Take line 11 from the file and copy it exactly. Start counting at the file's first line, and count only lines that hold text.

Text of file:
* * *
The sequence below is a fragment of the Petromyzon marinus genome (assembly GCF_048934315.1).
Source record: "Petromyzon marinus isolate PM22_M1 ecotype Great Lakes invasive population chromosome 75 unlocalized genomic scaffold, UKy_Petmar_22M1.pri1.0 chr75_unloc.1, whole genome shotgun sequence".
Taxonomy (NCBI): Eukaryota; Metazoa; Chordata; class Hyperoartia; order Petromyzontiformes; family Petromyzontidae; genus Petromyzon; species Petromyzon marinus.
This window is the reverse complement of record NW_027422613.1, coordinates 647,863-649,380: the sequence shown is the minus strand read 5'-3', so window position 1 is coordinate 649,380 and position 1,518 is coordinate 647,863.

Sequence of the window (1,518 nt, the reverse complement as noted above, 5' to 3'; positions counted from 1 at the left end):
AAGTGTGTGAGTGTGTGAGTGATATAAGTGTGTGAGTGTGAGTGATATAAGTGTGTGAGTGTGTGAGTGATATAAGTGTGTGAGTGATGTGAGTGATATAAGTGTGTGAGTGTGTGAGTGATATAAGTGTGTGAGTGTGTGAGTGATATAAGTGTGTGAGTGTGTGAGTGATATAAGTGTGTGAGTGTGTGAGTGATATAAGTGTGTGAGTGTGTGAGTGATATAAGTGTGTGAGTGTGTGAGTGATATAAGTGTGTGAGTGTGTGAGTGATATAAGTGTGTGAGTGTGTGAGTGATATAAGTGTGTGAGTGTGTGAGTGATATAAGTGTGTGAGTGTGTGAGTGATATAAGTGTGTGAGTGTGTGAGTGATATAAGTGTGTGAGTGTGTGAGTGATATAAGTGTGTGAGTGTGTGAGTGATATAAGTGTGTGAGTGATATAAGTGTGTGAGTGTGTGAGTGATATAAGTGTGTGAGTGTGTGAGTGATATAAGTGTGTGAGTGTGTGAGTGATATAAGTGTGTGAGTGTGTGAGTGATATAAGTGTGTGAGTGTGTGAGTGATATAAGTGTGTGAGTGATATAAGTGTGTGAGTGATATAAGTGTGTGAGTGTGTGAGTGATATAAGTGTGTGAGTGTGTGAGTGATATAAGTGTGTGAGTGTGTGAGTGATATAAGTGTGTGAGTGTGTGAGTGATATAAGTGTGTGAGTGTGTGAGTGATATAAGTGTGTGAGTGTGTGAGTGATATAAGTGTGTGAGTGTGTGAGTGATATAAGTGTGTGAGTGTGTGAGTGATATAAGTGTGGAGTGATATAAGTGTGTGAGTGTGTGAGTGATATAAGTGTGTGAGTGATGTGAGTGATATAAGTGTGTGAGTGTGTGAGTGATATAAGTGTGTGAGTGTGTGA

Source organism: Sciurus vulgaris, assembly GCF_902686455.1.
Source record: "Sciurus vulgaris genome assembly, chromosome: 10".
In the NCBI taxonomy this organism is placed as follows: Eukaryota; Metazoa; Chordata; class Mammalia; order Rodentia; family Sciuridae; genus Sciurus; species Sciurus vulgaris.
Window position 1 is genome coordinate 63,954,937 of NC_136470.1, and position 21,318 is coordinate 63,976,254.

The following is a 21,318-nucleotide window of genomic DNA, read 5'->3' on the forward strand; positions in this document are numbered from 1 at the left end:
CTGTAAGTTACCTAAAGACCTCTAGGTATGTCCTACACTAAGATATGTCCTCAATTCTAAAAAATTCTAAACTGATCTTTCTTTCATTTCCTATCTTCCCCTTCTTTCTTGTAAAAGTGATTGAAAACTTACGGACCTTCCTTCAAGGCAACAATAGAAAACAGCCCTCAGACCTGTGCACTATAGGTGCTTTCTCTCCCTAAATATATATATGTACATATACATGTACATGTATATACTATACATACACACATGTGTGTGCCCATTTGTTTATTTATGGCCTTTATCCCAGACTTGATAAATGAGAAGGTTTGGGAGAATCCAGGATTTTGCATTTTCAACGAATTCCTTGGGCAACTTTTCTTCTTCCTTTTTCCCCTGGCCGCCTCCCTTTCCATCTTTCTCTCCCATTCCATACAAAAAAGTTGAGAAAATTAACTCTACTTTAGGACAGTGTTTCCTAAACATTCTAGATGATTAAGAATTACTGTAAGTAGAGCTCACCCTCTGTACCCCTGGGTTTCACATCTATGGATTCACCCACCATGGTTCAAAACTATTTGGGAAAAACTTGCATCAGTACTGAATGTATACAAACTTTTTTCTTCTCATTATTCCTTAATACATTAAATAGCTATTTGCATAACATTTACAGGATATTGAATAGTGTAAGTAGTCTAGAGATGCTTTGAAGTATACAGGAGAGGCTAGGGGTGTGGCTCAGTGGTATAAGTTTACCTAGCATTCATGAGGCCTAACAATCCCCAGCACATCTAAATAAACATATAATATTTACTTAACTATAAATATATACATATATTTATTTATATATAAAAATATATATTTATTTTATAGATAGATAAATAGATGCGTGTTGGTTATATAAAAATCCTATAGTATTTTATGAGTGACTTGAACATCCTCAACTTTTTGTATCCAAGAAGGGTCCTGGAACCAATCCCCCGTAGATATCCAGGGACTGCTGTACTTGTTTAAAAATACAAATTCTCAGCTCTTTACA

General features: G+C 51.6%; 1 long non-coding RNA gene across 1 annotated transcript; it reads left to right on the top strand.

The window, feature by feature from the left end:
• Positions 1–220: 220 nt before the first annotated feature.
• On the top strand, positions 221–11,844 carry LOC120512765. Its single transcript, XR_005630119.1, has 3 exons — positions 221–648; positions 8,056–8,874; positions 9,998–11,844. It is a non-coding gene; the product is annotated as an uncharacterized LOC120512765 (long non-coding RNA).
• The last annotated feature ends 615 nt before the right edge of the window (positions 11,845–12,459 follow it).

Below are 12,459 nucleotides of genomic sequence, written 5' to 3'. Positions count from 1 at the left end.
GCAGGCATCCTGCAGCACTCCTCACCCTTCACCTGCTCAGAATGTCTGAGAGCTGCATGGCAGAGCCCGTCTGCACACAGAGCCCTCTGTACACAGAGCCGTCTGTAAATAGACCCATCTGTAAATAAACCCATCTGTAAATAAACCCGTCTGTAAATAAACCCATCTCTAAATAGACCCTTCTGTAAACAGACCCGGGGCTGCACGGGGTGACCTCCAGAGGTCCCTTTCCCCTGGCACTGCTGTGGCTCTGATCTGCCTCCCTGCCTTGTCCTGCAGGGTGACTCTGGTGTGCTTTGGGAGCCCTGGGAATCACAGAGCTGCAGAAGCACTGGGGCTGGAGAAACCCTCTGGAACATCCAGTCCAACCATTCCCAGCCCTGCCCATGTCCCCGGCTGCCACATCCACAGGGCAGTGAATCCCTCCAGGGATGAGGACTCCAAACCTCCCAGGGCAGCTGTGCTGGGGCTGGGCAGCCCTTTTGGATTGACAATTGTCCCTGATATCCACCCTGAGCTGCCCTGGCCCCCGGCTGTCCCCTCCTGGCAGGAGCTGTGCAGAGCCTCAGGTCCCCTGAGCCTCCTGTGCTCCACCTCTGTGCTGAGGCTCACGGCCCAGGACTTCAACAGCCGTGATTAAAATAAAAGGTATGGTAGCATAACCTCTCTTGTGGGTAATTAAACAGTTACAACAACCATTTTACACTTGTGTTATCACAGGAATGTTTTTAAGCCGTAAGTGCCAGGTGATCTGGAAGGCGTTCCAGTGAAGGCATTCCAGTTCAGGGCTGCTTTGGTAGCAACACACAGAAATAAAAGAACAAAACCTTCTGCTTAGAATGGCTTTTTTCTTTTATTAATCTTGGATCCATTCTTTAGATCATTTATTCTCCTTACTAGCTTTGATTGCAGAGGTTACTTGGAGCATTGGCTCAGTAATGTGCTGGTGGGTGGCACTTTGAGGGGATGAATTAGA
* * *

The following is a 21,318-nucleotide window of genomic DNA, read 5'->3' on the forward strand; positions in this document are numbered from 1 at the left end: